I've been singing the praises of the web platform's Intl object for years now, but it still continues to impress me. While I've seen it before, today I came across the RelativeTimeFormat API which looks absolutely fabulous. I played with it a bit and thought I'd share some tips.

The Basics #

The RelativeTimeFormat API works like so:

  • Given a locale...
  • Given a difference (in either a positive or negative value)...
  • And given a unit of time, like 'hour' (or 'hours')

Report the difference in the user's desired language. So for example:

  • 3 and day, "in 3 days"
  • -1 and day, "one day ago"
  • 18 and hour, "in 18 hours"

Also, you can specify whether or not to always have a numeric answer. This comes into play when the value of 1 is used. So for example, if you specify 1 and 'day', you can either get, "in 1 day", or "tomorrow".

Here's an example in code:

const rtf1 = new Intl.RelativeTimeFormat('en');
let diffInDays = rtf1.format(2, 'days');

Will return 'in 2 days'. Simple, right? Let's look at the options, and remember the MDN doc is your best bet for a full description.

RelativeTimeFormat takes a second optional argument for options. Those options include:

  • localMatcher - which gives you more control over what locale is used
  • numberingSystem - lets you switch to different ways of representing numbers
  • style - can be long, short, or narrow and modifies the output to, well, be shorter. long is the default, but in short you will see things like 'mo.' instead of 'month'.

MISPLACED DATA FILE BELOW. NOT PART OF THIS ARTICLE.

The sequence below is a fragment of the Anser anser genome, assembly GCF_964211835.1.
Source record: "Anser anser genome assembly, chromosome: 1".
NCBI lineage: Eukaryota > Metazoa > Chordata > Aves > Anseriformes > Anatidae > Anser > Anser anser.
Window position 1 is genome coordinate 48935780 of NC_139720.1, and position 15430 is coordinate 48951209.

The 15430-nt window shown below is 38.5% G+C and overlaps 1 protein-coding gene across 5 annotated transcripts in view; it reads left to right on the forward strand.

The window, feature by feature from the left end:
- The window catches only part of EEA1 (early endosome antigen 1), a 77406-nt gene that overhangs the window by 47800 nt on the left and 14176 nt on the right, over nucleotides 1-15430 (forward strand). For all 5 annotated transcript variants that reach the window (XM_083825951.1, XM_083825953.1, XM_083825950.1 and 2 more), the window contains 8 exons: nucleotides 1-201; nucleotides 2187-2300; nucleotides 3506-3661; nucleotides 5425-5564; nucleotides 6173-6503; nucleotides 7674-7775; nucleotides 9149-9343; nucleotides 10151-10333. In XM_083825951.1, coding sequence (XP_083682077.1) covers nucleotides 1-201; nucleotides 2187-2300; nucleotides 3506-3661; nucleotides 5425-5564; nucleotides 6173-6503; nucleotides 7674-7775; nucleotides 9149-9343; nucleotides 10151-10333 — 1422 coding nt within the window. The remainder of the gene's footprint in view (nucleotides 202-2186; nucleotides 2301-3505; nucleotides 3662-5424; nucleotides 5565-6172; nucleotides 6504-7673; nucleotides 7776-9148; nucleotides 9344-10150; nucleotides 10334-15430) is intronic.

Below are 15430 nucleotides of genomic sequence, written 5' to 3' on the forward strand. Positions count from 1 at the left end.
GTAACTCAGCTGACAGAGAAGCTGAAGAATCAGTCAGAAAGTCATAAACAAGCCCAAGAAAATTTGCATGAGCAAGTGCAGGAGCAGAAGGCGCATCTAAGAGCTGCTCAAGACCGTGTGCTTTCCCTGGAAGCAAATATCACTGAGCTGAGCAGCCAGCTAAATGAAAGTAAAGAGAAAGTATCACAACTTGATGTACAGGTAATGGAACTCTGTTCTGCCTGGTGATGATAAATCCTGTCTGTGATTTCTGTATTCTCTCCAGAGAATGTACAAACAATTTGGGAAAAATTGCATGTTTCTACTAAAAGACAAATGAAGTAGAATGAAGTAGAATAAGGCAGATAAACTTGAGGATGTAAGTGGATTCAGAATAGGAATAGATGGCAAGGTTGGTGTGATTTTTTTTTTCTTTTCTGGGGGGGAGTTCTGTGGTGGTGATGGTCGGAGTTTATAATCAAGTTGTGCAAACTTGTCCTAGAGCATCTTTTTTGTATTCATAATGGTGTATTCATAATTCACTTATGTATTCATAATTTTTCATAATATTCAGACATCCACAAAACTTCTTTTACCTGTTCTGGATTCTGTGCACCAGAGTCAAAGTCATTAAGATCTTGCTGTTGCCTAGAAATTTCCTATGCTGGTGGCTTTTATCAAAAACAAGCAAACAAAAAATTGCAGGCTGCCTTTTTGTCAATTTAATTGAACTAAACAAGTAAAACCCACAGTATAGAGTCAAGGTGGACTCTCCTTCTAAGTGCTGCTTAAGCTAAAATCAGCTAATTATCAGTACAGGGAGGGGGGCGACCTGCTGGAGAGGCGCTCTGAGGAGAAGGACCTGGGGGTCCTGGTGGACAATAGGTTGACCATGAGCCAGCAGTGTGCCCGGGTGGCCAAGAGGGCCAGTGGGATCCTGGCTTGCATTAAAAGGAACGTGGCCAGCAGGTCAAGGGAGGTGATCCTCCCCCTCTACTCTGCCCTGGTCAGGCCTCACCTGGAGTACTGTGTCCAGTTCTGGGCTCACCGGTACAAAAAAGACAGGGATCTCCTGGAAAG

• numeric - I mentioned this above. It can be always, the default, or auto, and when set to auto you'll see stuff like "next month", or "yesterday".

The format method only takes two arguments:

  • The number, where a negative value represents the past
  • The unit, one of: 'year', 'quarter', 'month', 'week', 'day', 'minute', and 'second'. You can also use the plural forms.

RelativeTimeFormat also has a few other related methods you may need I won't cover today, but check the docs for info.

The Simple Demo #

I wanted to play with this myself, so I built a quick demo in CodePen. As a quick aside, when I build demos in CodePen for my blog, I try to avoid using console as you can't see it in the embed. To make it easier to share the outputs with you, I used an empty div and this little bit of JavaScript:

const $log = document.querySelector('#log');
const log = s => {
	$log.innerHTML += s + '<br/>';

This then lets me do stuff like log('here is the result', foo).

With that out of the way, here's the embed, and you can see two formatters in play - one using the defaults, and one using numeric=auto to show you the difference. Also, note that '0' is a valid value for the difference.

See the Pen Intl.RelativeTimeFormat by Raymond Camden (@cfjedimaster) on CodePen.

Easy, right?

Not So Fast

Using RelativeTimeFormat in the Real World #

I think you can see this is an easy API to use, but how do you actually use it with, you know, real data? What I mean is this. Given two dates, what makes sense for the unit?

For example:

  • 3/7/2024 8:00 AM and 3/7/2024 9:20 AM: Do we use minutes or hours? I'd say hours, but I could see minutes being useful.
  • 3/7/2024 8:00 AM and 3/6/2023 2:00 PM: Do we use days? Do we use hours?

Also, I think the nature of your content also has a big impact on this decision. For a social media network, I think you would want as precise of a difference as possible: "Ray's Cat posted 'X' one minute ago." Or heck, maybe even to the second: "Ray's Cat posted 'X' 50 seconds ago."